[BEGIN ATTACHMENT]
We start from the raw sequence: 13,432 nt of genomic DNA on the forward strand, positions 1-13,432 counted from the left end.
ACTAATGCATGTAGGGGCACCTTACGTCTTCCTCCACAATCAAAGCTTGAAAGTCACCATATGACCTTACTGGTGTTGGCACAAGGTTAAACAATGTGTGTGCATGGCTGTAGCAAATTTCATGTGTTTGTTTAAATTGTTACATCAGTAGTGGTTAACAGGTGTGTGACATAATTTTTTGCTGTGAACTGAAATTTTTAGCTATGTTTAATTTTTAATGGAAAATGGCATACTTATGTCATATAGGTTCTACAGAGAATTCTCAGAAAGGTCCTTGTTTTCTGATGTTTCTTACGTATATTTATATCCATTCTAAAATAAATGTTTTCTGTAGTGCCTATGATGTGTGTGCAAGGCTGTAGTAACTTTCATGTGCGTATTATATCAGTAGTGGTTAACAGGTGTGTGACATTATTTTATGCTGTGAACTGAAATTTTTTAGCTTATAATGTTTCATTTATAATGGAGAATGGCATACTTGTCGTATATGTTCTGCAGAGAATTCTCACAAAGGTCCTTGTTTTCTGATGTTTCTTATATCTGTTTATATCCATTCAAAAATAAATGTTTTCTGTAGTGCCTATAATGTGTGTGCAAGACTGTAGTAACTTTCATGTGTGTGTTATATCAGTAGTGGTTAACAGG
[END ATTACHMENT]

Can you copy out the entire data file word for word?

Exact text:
We start from the raw sequence: 13,432 nt of genomic DNA on the forward strand, positions 1-13,432 counted from the left end.
ACTAATGCATGTAGGGGCACCTTACGTCTTCCTCCACAATCAAAGCTTGAAAGTCACCATATGACCTTACTGGTGTTGGCACAAGGTTAAACAATGTGTGTGCATGGCTGTAGCAAATTTCATGTGTTTGTTTAAATTGTTACATCAGTAGTGGTTAACAGGTGTGTGACATAATTTTTTGCTGTGAACTGAAATTTTTAGCTATGTTTAATTTTTAATGGAAAATGGCATACTTATGTCATATAGGTTCTACAGAGAATTCTCAGAAAGGTCCTTGTTTTCTGATGTTTCTTACGTATATTTATATCCATTCTAAAATAAATGTTTTCTGTAGTGCCTATGATGTGTGTGCAAGGCTGTAGTAACTTTCATGTGCGTATTATATCAGTAGTGGTTAACAGGTGTGTGACATTATTTTATGCTGTGAACTGAAATTTTTTAGCTTATAATGTTTCATTTATAATGGAGAATGGCATACTTGTCGTATATGTTCTGCAGAGAATTCTCACAAAGGTCCTTGTTTTCTGATGTTTCTTATATCTGTTTATATCCATTCAAAAATAAATGTTTTCTGTAGTGCCTATAATGTGTGTGCAAGACTGTAGTAACTTTCATGTGTGTGTTATATCAGTAGTGGTTAACAGG